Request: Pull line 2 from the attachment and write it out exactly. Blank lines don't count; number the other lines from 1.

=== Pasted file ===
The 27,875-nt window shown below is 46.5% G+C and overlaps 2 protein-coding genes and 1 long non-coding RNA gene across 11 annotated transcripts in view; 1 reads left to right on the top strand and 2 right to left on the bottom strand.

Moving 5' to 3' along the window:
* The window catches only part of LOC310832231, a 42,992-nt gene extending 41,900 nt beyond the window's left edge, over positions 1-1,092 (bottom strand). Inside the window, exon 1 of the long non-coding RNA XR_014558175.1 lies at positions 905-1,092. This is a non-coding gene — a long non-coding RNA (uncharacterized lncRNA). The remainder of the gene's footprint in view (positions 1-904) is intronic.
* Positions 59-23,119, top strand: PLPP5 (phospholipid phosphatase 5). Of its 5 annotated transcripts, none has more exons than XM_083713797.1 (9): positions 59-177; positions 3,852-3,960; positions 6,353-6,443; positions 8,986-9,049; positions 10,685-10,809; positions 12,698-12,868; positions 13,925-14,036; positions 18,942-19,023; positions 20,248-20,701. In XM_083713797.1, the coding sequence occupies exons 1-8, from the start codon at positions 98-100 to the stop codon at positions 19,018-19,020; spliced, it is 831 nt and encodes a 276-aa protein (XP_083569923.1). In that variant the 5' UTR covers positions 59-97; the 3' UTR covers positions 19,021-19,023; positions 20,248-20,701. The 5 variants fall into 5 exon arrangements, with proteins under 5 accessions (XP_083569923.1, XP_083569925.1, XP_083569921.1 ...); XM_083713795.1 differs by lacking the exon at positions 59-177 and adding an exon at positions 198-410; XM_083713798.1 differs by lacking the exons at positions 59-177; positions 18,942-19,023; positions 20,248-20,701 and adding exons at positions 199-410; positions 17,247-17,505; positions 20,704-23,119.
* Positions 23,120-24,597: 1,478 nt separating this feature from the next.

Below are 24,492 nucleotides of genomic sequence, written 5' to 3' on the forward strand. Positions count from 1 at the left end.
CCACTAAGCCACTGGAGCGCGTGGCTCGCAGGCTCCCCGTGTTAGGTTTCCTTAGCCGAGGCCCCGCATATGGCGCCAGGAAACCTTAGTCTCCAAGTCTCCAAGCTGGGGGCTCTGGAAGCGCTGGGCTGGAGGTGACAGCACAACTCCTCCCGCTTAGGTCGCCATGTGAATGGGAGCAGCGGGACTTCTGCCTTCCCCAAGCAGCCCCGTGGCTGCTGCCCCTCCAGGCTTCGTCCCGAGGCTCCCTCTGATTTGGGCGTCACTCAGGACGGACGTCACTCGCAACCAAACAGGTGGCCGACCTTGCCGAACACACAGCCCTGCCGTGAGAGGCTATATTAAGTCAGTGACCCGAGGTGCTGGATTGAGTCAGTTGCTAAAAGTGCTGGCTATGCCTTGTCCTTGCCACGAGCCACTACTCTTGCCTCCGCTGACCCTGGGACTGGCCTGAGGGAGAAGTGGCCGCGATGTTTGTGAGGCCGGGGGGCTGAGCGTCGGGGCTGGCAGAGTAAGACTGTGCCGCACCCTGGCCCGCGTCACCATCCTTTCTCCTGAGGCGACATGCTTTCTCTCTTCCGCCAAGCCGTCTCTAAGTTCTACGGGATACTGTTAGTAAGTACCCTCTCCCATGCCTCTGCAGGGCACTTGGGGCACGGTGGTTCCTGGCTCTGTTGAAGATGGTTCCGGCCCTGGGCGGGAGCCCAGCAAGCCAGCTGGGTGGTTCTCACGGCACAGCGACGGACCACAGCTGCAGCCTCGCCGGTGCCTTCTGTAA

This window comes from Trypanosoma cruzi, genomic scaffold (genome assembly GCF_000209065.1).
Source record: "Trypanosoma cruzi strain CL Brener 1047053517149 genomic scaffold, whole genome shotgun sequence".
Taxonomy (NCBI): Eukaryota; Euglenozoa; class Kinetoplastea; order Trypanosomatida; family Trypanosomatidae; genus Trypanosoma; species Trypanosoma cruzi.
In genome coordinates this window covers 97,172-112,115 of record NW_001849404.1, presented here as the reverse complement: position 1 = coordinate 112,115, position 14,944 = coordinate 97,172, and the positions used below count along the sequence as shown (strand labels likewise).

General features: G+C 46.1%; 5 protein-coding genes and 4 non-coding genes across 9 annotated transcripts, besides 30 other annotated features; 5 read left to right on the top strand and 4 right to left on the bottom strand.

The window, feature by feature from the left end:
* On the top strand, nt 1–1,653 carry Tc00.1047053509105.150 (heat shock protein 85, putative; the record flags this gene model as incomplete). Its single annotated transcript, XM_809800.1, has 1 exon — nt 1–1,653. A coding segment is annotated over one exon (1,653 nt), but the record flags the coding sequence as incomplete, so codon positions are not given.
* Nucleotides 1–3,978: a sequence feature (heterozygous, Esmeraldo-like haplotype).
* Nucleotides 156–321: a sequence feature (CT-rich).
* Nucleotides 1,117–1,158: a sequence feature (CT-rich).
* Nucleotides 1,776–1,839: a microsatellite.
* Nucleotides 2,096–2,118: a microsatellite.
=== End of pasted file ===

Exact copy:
Moving 5' to 3' along the window: